The Absolutely True Story of How Dungeons & Dragons Saved My Life

The Absolutely True Story of How Dungeons & Dragons Saved My Life

13 min read

This is a companion to this week's podcast, available May 22.

That title is a tad click-baity, so I want to clear some things up front.

Dungeons & Dragons didn't push me from the path of an oncoming car. The hardcover didn't stop a bullet meant for my heart. Other than during my first and only screening of The Rise of Skywalker, I have never contemplated suicide. I would probably still be here if Puff was the only dragon I knew.

The facts remain.

If you are part of Gen X or identify as a cross-generational Xennial (born '77-'83), chances are your parents divorced.

It's usually inaccurate to make sweeping statements about an entire swath of Americans based entirely on the years they were born. The aggregate obliterates all nuance and ignores socioeconomic and regional discrepancies. But when we talk about generations, what we're really referring to is shared experience and familiar touchstones, from which we derive a sense of belonging, if not meaning.

Generations are cliques.

I can say, "That's Freedom Rock, man," and some internet stranger who is roughly my age and was also raised by television will respond, "Well turn it up, man." Everyone else will look at us like we're mad. We won't care, because the objective has been met. A gauntlet was thrown, someone picked it up, and now we are both lost in the brief glow of nostalgia, which is the true purpose of haggling over generational divides.

The steepness of this cutoff was made apparent recently. On a group text with some older Millennials (but not quite Xennials), I made a passing reference to the salsa commercial from the '90s—if you know, you know, but here's a hint: "New York City?!"—and was met with the textual equivalent of blank stares. It was a shocking development. I thought about dropping a "Wassup?!" but my heart would probably give out if that also fell on deaf ears.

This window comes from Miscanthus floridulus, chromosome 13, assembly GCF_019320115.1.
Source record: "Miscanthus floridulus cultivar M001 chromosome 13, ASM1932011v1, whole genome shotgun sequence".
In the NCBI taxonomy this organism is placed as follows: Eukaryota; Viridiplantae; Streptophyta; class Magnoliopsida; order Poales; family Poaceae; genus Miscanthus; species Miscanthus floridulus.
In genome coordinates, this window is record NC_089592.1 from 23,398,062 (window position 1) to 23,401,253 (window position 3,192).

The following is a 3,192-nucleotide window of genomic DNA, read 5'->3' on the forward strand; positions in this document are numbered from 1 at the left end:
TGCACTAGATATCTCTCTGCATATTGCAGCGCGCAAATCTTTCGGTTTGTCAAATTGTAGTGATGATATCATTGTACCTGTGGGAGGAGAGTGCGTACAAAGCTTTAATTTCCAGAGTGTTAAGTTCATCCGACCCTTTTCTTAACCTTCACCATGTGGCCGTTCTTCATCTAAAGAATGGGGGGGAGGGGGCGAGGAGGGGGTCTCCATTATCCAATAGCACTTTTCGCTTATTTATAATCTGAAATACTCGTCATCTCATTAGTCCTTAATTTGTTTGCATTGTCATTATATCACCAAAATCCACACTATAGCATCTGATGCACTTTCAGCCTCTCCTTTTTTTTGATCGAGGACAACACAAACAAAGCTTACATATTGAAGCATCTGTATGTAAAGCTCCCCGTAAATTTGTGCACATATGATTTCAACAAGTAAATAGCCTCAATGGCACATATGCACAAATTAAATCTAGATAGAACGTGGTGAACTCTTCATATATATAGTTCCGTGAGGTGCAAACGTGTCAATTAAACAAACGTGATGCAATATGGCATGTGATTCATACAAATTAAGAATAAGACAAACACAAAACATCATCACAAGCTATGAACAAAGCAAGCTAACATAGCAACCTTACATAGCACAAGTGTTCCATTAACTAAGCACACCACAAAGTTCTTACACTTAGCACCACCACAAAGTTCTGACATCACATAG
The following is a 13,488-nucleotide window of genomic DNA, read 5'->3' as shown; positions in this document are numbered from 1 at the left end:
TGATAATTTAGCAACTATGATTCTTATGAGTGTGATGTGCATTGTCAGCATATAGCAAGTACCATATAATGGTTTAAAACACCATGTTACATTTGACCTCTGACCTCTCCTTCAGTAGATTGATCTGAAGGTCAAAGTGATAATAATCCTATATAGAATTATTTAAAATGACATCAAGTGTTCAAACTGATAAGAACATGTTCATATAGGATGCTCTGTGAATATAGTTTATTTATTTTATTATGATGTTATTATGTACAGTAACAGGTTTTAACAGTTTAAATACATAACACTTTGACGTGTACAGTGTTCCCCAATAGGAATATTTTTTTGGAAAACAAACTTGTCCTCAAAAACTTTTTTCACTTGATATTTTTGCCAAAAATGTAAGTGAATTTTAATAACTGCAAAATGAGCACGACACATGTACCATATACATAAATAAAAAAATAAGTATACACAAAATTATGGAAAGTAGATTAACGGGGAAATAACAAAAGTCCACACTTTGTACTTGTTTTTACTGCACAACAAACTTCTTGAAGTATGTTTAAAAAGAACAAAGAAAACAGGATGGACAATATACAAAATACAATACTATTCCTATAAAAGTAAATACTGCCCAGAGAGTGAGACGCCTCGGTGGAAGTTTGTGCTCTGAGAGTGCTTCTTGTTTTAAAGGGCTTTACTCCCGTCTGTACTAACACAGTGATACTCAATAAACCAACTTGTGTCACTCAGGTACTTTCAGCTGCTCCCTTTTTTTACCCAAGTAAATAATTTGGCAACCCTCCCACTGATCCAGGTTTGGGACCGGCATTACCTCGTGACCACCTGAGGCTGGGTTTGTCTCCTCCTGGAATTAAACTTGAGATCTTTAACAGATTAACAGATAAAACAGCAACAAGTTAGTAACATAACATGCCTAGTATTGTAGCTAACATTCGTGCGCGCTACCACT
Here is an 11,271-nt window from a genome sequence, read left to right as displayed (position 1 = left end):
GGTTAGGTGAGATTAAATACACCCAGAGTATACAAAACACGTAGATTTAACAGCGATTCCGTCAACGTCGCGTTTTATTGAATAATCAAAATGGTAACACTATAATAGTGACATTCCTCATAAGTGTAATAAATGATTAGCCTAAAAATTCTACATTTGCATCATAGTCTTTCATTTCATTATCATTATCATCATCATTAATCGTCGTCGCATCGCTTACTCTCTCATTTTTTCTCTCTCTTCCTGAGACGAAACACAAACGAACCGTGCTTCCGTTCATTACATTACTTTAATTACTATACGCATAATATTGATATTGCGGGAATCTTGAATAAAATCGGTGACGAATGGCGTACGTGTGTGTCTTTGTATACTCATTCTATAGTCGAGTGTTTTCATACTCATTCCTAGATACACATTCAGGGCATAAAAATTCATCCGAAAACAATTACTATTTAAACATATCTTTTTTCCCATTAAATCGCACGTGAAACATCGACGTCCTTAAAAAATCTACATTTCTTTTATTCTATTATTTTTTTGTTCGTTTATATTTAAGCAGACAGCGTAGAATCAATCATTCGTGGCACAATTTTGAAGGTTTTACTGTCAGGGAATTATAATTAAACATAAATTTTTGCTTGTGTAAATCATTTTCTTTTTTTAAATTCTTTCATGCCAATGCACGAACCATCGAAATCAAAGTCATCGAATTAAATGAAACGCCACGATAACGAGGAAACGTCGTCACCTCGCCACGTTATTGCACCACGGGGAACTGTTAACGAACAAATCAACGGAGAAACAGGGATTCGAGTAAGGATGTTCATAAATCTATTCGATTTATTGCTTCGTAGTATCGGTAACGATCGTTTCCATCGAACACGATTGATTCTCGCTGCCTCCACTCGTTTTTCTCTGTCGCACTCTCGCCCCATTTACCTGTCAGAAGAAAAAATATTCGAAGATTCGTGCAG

Apart from this shared lexicon of corporate adspeak—is it weird that I have sharper memories of 80s & 90s commercials than I do of the shows they interrupted?—the quintessential Gen X experience is not grunge, flannel, or The Breakfast Club.1 It's divorce.

The data backs it up.

U.S. historical marriage and divorce rates chart
You didn’t know I was gonna come with hard data. Image: Washington Post

In the early 80s, there was roughly one divorce for every two marriages. That's staggering. This systematic unfamilying2 begot the other uniquely Gen X experience: Being regularly left to fend for ourselves. Latchkey kids. We came home to empty houses and were trusted not to set the place on fire until Mom and Dad got home.3

That my parents divorced before I lost my baby teeth is not remarkable. There were literally millions of us trying to cope with the sudden, irrevocable obliteration of home. And in its place: Two houses, neither of which could fill the void. It was the inverse of Thunderdome, minus an attendant crowd of howling near-mutants.

Everyone copes in their own ways.

I started stealing money from my stepsister.